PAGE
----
Dafny Power User is a series of notes with tips about advanced features, explanations and comparisons of related constructs, and general thoughts about the Dafny language. Each note assumes that you have some basic familiarity with Dafny. The notes can be read in any order.
 Calling Lemmas Automatically
 Statement versus Expression Syntax
 Comprehensions
 ShortCircuit Operators
 Automatic Induction
 TypeParameter Completion
 old and unchanged
 Functions over Set Elements
 Iterating over a Collection
 Different Styles of Proofs
 Case study of definitions, proofs, algorithm correctness: GCD
 Typeparameter modes: variance and cardinality preservation
 The Parent Trick for proving termination, and a functionbymethod use case
Here are some publications that give information, tutorials, or advanced coverage of some Dafny features:

Modular Verification Scopes via Export Sets and Translucent Exports
(K. Rustan M. Leino and Daniel Matichuk; ARND 2018, © Springer)
This paper describes the module system, export sets, and imports. 
Verified Calculations
(K. Rustan M. Leino and Nadia Polikarpova; VSTTE 2013, © Springer)
This paper introduces thecalc
statement, which is the primary construct for writing your own proofs in Dafny. 
Modeling Concurrency in Dafny
(K. Rustan M. Leino; SETSS 2017, © Springer)
Dafny does not support concurrency, but you can model the execution of concurrent programs and protocols. As this tutorial paper describes, this modeling is done in a style akin to that of TLA+, UNITY, EventB, or action systems. 
Using Dafny, an Automatic Program Verifier
(Luke Herbert, K. Rustan M. Leino, and Jose Quaresma; LASER 2011, © Springer)
If you’re working with mutable, dynamically allocated storage in Dafny, you need to know about abstraction and dynamic frames. One account of these is given in sections 8 and 9 of this tutorial.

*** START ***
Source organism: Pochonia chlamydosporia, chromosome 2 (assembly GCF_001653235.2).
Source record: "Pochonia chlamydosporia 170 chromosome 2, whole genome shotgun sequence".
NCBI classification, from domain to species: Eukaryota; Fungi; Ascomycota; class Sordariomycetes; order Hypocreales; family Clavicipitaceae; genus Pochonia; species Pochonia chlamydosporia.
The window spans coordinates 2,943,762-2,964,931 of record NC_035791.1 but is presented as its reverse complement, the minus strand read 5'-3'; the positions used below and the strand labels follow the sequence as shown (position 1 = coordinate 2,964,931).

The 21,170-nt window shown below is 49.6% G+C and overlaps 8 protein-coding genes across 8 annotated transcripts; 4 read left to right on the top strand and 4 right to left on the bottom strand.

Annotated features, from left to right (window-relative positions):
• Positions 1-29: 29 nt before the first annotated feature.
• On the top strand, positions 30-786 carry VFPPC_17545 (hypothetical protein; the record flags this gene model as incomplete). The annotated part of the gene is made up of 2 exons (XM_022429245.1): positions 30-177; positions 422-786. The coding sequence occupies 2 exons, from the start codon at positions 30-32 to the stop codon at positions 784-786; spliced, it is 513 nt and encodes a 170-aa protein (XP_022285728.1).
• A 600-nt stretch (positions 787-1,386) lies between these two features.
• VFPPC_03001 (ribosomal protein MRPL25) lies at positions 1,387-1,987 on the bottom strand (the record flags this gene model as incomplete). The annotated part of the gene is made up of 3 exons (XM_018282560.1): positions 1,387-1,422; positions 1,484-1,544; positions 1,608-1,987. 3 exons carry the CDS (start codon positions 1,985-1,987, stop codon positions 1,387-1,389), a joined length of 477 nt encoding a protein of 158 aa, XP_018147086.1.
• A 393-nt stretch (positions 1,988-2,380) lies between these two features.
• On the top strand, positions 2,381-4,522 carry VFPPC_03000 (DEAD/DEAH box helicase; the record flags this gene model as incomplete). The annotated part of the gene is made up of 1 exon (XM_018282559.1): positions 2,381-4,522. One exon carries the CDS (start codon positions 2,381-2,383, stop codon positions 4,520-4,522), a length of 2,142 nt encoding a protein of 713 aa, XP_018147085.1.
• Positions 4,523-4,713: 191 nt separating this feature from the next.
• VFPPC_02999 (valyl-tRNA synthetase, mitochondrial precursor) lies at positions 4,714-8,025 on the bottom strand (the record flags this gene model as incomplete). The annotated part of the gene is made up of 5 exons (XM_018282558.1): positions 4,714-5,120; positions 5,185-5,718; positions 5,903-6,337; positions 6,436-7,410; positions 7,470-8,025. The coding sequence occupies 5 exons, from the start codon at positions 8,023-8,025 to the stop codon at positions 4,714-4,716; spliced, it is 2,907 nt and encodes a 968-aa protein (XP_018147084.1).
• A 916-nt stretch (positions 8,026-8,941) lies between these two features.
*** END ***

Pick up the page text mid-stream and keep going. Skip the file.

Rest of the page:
Automating Theorem Proving with SMT
(K. Rustan M. Leino; ITP 2013, © Springer)
When you specify and verify more difficult programs in Dafny, you need functions and proofs. This is also true if you want to use Dafny as an interactive proof assistant to write formal models and prove theorems. This paper contains some simple examples of functions, induction, and (advanced!) coinduction. (Note, in current Dafny syntax,ghost method
is calledlemma
andcomethod
is calledcolemma
.) 
Automatic verification of Dafny programs with traits
(Reza Ahmadi, K. Rustan M. Leino, and Jyrki Nummenmaa; FTfJP 2015, © ACM)
Traits are abstract superclasses, variations of which go by various names like interfaces or mixins. This paper describes simple traits in Dafny. Since this paper was written, traits have been expanded and traits can now take type parameters and extend other traits. 
Wellfounded Functions and Extreme Predicates in Dafny: A Tutorial
(K. Rustan M. Leino; IWIL2015, © EPiC)
Describes Dafny’sinductive predicate
andcopredicate
declarations, along withinductive lemma
andcolemma
. These are advanced features and not just simply a recursive predicate or lemma. Note, the publication talks about a restriction to continuous functors. Since the publication, this restriction has been removed in Dafny. This is achieved by changing the type of the indexk
in the paper (see its equations (11) and (12)) fromnat
toORDINAL
. If you really want the previousnat
, Dafny offers some syntax for doing so for each (co)inductive predicate (see the Dafny test suite for examples). 
Programming Language Features for Refinement
(Jason Koenig and K. Rustan M. Leino; REFINE 2015, © EPTCS)
This paper describes Dafny’s refinement modules. These are advanced features aimed at letting you write programs in stages, where each stage introduces more details. However, as the paper reports, these features are not as easy to use as one would like. So, if you’re just looking for a way to separate a module’s implementation from its interface, then it is instead the paper “Modular Verification Scopes via Export Sets and Translucent Exports” above that you want to read. 
Compiling Hilbert’s epsilon operator
(K. Rustan M. Leino; LPAR20, © EPiC)
This paper goes through design considerations of the:
(“assign such that” or “let such that”) operator in Dafny. For a more direct example, see the Dafny Power User note Functions over a set above.